SINGAPORE: The authorities have launched an investigation at Sembawang Beach after visitors spotted numerous dead fish washed ashore.

The National Environment Agency (NEA) and the National Parks Board (NParks) were alerted to the situation on Wednesday and have since taken swift action to address the issue.

NEA has already initiated the cleanup process, instructing service providers to remove the dead fish from the beach. NEA personnel have also been deployed to the site to conduct water quality tests in an effort to unravel the mystery behind the mass fish deaths.

Water samples are being collected along the stretch of Sembawang Beach and its vicinity, with detailed analysis planned to identify any potential pollutants or contaminants. Continuous monitoring of the water quality in the affected area will be carried out over the coming days to track any changes and address them promptly.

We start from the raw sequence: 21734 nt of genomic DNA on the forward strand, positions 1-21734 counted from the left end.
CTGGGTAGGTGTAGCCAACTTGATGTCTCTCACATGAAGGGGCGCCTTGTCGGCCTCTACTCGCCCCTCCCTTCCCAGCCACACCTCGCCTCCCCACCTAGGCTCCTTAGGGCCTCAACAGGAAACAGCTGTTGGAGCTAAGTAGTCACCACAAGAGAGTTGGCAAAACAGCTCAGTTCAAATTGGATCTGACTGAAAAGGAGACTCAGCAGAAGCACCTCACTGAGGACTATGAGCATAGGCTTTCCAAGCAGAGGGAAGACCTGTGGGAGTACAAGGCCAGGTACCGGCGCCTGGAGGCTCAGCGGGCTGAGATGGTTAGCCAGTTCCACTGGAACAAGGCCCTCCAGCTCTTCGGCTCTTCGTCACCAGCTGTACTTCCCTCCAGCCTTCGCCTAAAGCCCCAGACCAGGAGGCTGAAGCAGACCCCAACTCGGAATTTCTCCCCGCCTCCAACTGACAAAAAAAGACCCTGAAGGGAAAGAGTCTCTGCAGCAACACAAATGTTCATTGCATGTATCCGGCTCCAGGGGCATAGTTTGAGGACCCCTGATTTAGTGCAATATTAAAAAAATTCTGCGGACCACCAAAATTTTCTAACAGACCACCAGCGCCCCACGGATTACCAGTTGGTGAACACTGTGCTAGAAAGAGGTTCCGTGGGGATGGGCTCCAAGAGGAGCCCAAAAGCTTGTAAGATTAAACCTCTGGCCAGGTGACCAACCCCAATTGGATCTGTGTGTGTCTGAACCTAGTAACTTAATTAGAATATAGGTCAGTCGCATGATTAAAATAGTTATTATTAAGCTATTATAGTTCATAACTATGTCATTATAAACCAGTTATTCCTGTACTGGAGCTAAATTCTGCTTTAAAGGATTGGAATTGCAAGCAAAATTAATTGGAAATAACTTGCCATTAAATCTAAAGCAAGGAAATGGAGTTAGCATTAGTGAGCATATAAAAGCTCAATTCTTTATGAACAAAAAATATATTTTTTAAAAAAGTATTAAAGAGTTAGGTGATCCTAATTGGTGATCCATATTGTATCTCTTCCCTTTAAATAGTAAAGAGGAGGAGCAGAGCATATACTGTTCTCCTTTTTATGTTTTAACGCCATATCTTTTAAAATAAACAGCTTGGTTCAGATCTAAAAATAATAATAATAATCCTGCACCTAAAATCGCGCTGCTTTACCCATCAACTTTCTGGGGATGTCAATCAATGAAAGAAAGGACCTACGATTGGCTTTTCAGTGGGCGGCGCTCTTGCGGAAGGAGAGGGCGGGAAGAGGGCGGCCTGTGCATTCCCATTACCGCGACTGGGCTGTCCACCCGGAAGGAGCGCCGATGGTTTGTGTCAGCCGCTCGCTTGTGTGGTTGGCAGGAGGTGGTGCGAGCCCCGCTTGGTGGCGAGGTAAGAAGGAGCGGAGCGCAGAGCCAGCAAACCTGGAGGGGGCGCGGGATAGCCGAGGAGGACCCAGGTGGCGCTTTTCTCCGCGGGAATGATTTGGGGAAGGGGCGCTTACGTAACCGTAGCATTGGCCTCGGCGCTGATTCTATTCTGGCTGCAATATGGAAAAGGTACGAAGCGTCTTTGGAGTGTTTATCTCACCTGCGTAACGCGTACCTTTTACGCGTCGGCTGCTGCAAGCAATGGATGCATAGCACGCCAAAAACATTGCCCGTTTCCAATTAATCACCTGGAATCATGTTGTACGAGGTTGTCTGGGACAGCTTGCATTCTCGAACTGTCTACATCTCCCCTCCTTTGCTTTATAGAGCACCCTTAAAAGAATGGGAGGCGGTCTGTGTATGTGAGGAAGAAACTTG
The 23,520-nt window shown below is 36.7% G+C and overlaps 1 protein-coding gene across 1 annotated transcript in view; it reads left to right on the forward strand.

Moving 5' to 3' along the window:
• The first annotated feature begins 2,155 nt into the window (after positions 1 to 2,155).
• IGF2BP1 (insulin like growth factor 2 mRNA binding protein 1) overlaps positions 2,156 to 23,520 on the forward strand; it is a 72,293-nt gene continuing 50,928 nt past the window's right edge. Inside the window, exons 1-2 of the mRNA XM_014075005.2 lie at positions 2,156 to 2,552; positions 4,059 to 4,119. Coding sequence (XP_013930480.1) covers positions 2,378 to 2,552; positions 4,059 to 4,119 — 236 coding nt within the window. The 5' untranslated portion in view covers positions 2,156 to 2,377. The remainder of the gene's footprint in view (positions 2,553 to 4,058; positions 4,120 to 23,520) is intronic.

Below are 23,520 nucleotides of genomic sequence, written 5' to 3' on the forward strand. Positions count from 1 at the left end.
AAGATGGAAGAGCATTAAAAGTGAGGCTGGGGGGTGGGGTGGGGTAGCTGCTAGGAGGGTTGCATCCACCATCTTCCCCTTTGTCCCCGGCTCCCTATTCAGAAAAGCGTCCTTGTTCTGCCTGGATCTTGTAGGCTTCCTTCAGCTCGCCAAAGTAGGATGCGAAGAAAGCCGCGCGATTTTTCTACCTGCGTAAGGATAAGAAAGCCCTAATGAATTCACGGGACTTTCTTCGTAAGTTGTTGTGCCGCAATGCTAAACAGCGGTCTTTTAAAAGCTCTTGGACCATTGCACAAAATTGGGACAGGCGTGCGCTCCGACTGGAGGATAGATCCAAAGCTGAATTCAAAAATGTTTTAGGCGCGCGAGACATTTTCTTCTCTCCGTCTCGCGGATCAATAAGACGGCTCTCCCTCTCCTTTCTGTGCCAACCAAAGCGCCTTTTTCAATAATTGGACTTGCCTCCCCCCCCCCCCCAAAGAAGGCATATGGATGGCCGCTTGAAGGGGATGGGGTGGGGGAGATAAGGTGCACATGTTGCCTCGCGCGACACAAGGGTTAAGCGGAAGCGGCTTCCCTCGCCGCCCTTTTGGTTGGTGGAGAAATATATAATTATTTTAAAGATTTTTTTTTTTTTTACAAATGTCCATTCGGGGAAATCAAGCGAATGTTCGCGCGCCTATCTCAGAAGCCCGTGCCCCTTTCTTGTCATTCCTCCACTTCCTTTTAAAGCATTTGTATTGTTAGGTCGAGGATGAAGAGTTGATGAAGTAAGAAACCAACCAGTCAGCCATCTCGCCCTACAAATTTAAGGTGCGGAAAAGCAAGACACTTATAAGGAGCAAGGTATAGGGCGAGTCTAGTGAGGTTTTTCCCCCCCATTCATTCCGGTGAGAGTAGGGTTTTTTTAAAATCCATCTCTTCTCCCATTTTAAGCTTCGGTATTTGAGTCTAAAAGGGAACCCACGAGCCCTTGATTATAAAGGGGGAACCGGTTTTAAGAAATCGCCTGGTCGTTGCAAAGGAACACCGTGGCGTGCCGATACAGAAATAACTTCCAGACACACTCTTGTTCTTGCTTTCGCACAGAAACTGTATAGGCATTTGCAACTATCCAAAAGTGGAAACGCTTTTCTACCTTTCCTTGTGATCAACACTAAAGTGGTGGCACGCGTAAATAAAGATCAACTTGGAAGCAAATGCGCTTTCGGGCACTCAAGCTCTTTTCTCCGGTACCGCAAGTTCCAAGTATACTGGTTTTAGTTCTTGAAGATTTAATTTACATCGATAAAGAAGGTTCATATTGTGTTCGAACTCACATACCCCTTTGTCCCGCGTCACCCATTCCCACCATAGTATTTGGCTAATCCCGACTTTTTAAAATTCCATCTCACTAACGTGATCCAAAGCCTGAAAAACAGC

NParks, in collaboration with NEA, has identified the species of the deceased fish as the Hilsa Kelee species – one that is commonly found in Singaporean waters. This particular species is known to feed on plankton.

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While the fish are not considered endangered or rare, the sudden mass mortality has raised concerns among environmentalists and the public.

In a joint effort, NEA and NParks are actively investigating the root cause of the incident, with a focus on identifying any environmental factors or external influences that may have led to the mass fish deaths. The Singapore Food Agency has also joined the collaborative effort.

Investigations are ongoing.